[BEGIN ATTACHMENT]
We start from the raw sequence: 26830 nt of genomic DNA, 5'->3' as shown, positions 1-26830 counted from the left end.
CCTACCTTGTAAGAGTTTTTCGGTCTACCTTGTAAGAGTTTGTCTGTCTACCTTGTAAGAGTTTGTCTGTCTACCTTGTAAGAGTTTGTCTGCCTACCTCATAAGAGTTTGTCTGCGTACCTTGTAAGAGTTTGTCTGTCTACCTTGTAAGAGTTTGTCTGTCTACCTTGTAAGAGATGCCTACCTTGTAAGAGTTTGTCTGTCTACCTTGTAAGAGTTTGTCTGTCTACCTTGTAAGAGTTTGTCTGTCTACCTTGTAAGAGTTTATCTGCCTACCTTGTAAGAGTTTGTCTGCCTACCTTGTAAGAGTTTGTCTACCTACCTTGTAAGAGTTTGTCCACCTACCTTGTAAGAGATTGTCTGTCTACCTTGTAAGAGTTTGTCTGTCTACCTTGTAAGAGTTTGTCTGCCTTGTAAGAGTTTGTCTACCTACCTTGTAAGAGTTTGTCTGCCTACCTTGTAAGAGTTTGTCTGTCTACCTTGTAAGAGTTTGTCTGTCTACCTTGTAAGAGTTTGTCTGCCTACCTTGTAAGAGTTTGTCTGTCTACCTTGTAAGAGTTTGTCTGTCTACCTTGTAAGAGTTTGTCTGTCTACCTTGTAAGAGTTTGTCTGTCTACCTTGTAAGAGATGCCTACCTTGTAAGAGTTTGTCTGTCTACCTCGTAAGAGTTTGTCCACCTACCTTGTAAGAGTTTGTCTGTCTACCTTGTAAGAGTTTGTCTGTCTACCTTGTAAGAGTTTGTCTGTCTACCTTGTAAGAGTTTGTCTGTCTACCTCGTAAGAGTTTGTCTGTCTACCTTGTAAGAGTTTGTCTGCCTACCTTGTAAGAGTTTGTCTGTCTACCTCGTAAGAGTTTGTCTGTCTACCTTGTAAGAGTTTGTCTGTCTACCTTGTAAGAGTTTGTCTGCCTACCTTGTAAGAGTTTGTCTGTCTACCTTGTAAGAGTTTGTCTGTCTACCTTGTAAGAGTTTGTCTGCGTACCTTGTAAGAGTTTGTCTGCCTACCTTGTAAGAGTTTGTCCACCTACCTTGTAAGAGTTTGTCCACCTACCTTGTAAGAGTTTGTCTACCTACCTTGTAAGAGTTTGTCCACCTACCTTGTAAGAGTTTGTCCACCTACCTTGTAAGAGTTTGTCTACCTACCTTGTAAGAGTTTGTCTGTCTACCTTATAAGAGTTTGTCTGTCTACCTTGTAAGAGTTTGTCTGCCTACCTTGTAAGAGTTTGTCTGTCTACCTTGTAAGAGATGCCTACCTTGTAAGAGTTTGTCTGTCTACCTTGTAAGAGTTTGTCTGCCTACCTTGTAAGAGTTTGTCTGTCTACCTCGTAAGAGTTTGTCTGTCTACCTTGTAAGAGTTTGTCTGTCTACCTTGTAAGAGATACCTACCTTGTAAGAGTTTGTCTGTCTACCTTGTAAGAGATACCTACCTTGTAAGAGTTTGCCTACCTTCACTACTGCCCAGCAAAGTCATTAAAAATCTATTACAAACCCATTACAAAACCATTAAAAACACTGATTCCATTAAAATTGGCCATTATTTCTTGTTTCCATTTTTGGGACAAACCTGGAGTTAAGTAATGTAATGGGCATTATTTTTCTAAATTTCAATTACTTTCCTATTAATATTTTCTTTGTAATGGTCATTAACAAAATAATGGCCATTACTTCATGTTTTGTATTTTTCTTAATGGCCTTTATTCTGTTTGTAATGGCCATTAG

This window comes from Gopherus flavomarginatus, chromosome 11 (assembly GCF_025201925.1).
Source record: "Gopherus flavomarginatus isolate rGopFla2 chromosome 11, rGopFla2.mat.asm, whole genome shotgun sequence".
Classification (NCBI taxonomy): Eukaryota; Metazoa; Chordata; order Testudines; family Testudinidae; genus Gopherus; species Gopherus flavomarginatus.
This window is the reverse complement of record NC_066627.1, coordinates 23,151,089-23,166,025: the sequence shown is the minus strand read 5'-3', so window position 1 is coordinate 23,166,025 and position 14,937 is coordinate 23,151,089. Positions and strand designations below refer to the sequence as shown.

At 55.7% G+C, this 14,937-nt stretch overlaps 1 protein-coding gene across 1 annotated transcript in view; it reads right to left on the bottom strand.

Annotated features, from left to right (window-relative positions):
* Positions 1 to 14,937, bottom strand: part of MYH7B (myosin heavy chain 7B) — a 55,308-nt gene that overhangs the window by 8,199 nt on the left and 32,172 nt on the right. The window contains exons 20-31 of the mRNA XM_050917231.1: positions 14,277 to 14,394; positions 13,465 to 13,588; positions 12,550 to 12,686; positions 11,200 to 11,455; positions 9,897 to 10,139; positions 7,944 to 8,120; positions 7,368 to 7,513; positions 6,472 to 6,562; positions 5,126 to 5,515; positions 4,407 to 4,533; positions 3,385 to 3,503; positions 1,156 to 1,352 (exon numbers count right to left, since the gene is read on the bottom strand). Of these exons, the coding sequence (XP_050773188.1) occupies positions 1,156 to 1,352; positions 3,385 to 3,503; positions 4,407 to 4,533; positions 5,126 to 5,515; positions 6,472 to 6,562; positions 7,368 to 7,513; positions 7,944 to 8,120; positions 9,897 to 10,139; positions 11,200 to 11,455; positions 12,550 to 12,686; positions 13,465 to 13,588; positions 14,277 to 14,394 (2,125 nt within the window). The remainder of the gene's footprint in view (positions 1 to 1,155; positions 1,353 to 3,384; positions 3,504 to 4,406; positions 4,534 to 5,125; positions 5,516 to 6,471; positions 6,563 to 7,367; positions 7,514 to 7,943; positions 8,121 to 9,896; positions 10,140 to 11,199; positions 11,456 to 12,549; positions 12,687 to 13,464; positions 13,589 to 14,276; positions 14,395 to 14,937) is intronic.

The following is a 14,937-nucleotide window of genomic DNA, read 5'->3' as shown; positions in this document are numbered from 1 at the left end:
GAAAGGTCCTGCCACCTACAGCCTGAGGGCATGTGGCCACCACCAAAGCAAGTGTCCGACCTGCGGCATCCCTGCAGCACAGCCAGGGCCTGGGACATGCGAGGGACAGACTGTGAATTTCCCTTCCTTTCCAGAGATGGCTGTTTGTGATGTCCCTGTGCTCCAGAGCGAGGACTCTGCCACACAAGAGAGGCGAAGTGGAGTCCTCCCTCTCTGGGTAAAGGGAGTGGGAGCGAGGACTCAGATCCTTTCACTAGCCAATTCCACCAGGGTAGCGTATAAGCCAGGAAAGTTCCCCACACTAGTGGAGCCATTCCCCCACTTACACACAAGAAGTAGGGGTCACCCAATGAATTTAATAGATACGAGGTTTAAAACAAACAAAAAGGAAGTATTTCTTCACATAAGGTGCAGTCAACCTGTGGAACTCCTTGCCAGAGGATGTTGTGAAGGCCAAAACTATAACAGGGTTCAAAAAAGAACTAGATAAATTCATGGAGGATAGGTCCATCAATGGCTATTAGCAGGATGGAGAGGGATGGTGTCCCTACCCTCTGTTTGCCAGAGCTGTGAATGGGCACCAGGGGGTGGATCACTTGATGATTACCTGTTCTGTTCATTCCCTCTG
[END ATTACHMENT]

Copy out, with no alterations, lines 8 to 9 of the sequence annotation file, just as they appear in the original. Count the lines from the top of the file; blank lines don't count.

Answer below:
Annotated features, from left to right (window-relative positions):
* Positions 1 to 14,937, bottom strand: part of MYH7B (myosin heavy chain 7B) — a 55,308-nt gene that overhangs the window by 8,199 nt on the left and 32,172 nt on the right. The window contains exons 20-31 of the mRNA XM_050917231.1: positions 14,277 to 14,394; positions 13,465 to 13,588; positions 12,550 to 12,686; positions 11,200 to 11,455; positions 9,897 to 10,139; positions 7,944 to 8,120; positions 7,368 to 7,513; positions 6,472 to 6,562; positions 5,126 to 5,515; positions 4,407 to 4,533; positions 3,385 to 3,503; positions 1,156 to 1,352 (exon numbers count right to left, since the gene is read on the bottom strand). Of these exons, the coding sequence (XP_050773188.1) occupies positions 1,156 to 1,352; positions 3,385 to 3,503; positions 4,407 to 4,533; positions 5,126 to 5,515; positions 6,472 to 6,562; positions 7,368 to 7,513; positions 7,944 to 8,120; positions 9,897 to 10,139; positions 11,200 to 11,455; positions 12,550 to 12,686; positions 13,465 to 13,588; positions 14,277 to 14,394 (2,125 nt within the window). The remainder of the gene's footprint in view (positions 1 to 1,155; positions 1,353 to 3,384; positions 3,504 to 4,406; positions 4,534 to 5,125; positions 5,516 to 6,471; positions 6,563 to 7,367; positions 7,514 to 7,943; positions 8,121 to 9,896; positions 10,140 to 11,199; positions 11,456 to 12,549; positions 12,687 to 13,464; positions 13,589 to 14,276; positions 14,395 to 14,937) is intronic.